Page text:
concentrate on the ones that spin to simulate gravity.
Cylinder is perhaps the most spacious and least tricky-to-live-in style
of rotating station. The diagram to the left is a very basic
depiction of one, there's plenty of variations on the theme. In a classic
"can" station, all the habitation is confined to a narrow band of nearly
constant radius, although the entire interior is filled with air. It's large
and relatively slow-spinning, with a radius of perhaps 100 meters, requiring
a rotation of once every 20 seconds to get "Earth normal" gravity on the
shell. For such an O'Neill, the spin speed of the ground would be over sixty
miles per hour, so foot traffic wouldn't need to worry about weird gravity
effects, and vehicles would either be on rails or have other limiters to
prevent excessive speed.
A classic can is hollow down the center and that space is not used by people,
although it might have automatic systems or even low-grav recreation areas
along part of it. Getting to and from the axial section presents some
challenges, which will be discussed in the "Spoked Wheel" station later.
While spherical stations usually use handwave artificial gravity, some
stories have spinning spheres. The reasoning is that it's a lot easier to
keep a sphere pressurized than a cylinder, for purely structural reasons.
They're often built in an onion-layer fashion to maximize use of the
volume...if you're worried about the inefficiency of an O'Neill, you're
probably scraping for space.
On the small scale, while it may have onion layers for structural integrity,
the actual structures inside will be built so that "up" is the axis of
rotation, not the center of the sphere. The best residential real estate
will be found in the outer layer at the equator, whereas anything near the
axis will be reserved for purposes where low acceleration is either
acceptable or even desired. However, getting from one place to another will
invoke all sorts of frame effects, as Asimov once investigated in a short
story the title of which escapes me now.
A hybrid is certainly possible, in which a cylinder is nestled inside a
sphere. The cylinder would act like a typical O'Neill can, while the higher
"gravity" sections between the outer wall of the cylinder and the sphere
would be reserved for things that don't require as much human
If you want the benefit of an O'Neill's stability but don't have the
resources for a full cylinder, one option that's been seen in science fiction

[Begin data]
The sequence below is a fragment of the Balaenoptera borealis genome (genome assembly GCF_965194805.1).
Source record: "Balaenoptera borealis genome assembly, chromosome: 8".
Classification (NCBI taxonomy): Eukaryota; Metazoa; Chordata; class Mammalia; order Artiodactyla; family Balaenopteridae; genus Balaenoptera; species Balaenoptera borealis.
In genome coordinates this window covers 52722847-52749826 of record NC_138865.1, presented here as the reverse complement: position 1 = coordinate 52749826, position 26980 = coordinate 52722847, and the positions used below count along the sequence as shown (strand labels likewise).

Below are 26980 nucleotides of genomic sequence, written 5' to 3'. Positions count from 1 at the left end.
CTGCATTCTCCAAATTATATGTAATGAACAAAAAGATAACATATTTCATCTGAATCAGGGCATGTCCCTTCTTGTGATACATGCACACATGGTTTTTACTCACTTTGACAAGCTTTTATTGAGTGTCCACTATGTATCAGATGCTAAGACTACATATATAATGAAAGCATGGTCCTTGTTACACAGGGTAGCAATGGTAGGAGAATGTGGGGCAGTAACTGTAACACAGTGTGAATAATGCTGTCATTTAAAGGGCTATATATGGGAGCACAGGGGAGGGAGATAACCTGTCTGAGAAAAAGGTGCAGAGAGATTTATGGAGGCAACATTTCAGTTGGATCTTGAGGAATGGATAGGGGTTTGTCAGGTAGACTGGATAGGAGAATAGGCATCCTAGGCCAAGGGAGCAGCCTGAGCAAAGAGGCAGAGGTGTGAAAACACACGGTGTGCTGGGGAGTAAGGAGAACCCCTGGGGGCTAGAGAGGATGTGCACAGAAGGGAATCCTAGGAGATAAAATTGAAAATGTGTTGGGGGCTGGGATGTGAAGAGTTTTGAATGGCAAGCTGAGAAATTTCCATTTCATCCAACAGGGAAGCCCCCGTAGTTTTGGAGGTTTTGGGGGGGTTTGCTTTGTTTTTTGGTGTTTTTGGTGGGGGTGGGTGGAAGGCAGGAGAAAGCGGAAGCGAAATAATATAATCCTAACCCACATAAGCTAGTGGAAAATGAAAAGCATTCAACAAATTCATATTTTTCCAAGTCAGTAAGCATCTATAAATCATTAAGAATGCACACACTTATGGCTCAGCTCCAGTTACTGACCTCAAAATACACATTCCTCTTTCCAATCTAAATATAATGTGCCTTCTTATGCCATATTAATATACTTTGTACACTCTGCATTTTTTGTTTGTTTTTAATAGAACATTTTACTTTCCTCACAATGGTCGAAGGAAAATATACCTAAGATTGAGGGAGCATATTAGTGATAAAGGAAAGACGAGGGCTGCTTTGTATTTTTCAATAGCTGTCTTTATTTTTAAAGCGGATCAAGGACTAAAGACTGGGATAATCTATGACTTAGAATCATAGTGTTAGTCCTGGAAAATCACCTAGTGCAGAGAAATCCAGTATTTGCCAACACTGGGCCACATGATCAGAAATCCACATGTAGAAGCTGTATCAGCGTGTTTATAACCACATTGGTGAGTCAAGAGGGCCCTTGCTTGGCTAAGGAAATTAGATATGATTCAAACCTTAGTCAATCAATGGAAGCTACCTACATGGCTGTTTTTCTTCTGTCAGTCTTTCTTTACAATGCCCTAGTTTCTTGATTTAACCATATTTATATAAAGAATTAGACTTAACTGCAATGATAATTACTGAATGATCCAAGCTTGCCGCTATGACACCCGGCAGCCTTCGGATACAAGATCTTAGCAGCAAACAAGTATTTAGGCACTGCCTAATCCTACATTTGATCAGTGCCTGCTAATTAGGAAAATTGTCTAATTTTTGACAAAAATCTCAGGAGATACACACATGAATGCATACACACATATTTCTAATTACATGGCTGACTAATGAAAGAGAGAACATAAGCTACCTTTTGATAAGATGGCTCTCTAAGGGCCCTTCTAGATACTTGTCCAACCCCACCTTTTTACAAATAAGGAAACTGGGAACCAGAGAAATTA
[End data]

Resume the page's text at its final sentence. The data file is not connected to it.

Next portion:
is the hourglass. The central hub would contain anything that favors low
acceleration, and travel between the two halves would be really unpleasant
unless done slowly. As a result, the halves might function as independent
entities, or one half might be dedicated more to automated systems or other
things that require minimal human attention. It could even be left evacuated
to save on air.
The hourglass plan is also applicable to spaceships that have a rotating
section to simulate gravity, but aren't big enough to just have an internal
ring or cylinder. The hourglass or barbell shape spins around at some place
on the ship's axis, providing limited gravity simulation. However, this can
cause problems for maneuvering, and odds are there isn't enough radius to get
really stable artificial gravity. In other words, it's a place to lie down
or maybe do some exercise, but you won't want to have to work in it.
The spoked wheel is the last one I'll present here, but it may well be the
first image most people think of when they consider space stations that spin.
The main or "habitat" ring is spun quickly enough to provide comfortable
gravity, while the hub is at low pseudo-gravity. There may be another ring
between the habitat ring and the hub, as well. Travel along the spokes
results in Coriolis frame effects, as moving inward has you moving faster
than the spoke and smooshing spinward, while moving outward has you moving
more slowly than the spoke and smooshing anti-spinward. As a result, while
it might be faster to cut across the hub when trying to get to the other side
of the station, it's distinctly unpleasant.
An O'Neill may have internal spokes as well, and multiple layers spread out
along the whole interior, in which case the spoked wheel model's problems
become the O'Neill's problems too. High speed elevators between levels would
be quite nasty to ride in, and probably require getting strapped into safety harnesses.
Back to the Main Coriolis force Page.